heart has fasten'd all 390 Its dearest, best affections. Should I live Till France shall see the blessed hour of peace, I shall return; my heart will be content, My duties then will have been well discharged, And I may then be happy. There are those 395 Who deem such thoughts the fancies of a mind Strict beyond measure, and were well content, If I should soften down my rigid nature Even to inglorious ease, to honour me. But

pure of heart and high in self-esteem 400 I must be honour'd by myself: all else, The breath of Fame, is as the unsteady wind Worthless.'

“ So saying from his belt he took The encumbering sword. I held it, listening to him, And wistless what I did, half from the sheath 405

Drew forth its glittering blade. I gazed upon it,
And shuddering, as I touch'd its edge, exclaim'd,
How horrible it is with the keen sword
To gore the finely-fibred human frame! 409
I could not strike a lamb.

" He answer'd me
Maiden, thou sayest well. I could not strike
A lamb!..But when the merciless invader
Spares not grey age, and mocks the infant's shriek
As it doth writhe upon his cursed lance,
And forces to his foul embrace the wife 415
Even where her slaughter'd husband bleeds to death,
Almighty God! I should not be a man
If I did let one weak and pitiful feeling
Make mine arm impotent to cleave him down. 419
Think well of this, young man !' he cried, and took
The hand of Theodore ;'' think well of this;
As you are human, as you hope to live
In peace, amid the dearest joys of home,
Think well of this! You have a tender mother;
As
you
do wish that she
may

425 As you

would even to madness agonize To hear this maiden call on you in vain For help, and see her dragg’d, and hear her scream In the blood-reeking soldier's lustful grasp, 429 Think that there are such horrors ! that even now, Some city flames, and haply, as in Roan, Some famish'd babe on his dead mother's breast Yet hangs and pulls for food !..Woe be to those By whom the evil comes ! And woe to him, .. For little less his guilt, . .who dwells in peace, 435 When every arm is needed for the strife!'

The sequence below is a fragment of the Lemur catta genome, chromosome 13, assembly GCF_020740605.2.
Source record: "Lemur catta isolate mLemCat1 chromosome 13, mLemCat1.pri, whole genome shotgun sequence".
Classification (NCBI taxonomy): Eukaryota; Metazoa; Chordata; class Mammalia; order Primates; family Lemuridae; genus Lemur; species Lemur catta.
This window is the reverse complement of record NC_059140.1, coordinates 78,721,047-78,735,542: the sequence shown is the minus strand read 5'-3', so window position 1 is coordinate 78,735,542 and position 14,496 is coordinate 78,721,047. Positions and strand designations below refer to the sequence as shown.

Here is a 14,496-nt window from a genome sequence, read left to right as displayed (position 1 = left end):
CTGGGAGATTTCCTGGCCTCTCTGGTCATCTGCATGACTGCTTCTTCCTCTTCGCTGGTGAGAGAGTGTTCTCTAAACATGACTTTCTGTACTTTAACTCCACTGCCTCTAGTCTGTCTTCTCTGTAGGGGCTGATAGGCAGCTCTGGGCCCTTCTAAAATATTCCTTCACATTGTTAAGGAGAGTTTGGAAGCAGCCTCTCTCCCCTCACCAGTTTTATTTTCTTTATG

die in peace,

When we had all betaken us to rest, Sleepless I lay, and in my mind revolved The high-soul'd warrior's speech. Then Madelon Rose in remembrance; over her the grave 440 Had closed; her sorrows were not register'd In the rolls of fame; but when the tears run down The widow's cheek, shall not her cry be heard In Heaven against the oppressor ? will not God In sunder smite the unmerciful, and break 445 The sceptre of the wicked?.. Thoughts like these Possess'd my soul, till at the break of day I slept; nor did my heated brain repose Even then; for visions, sent, as I believe, 449 From the Most-High, arose. A high-tower'd town Hemm'd in and girt with enemies, I saw, Where Famine on a heap of carcasses, Half envious of the unutterable feast, Mark'd the gorged raven clog his beak with gore. I turn’d me then to the besieger’s camp, 455 And there was revelry: a loud lewd laugh Burst on mine ear, and beheld the chiefs Sit at their feast, and plan the work of death. My soul grew sick within me; I look'd up, 459 Reproaching Heaven,.. lol from the clouds an arm As of the avenging Angel was put forth, And from his hand a sword, like lightning, fell.

“ From that night I could feel my burthen'd soui Heaving beneath incumbent Deity. I sate in silence, musing on the days

465 To come, unheeding and unseeing all Around me, in that dreaminess of thought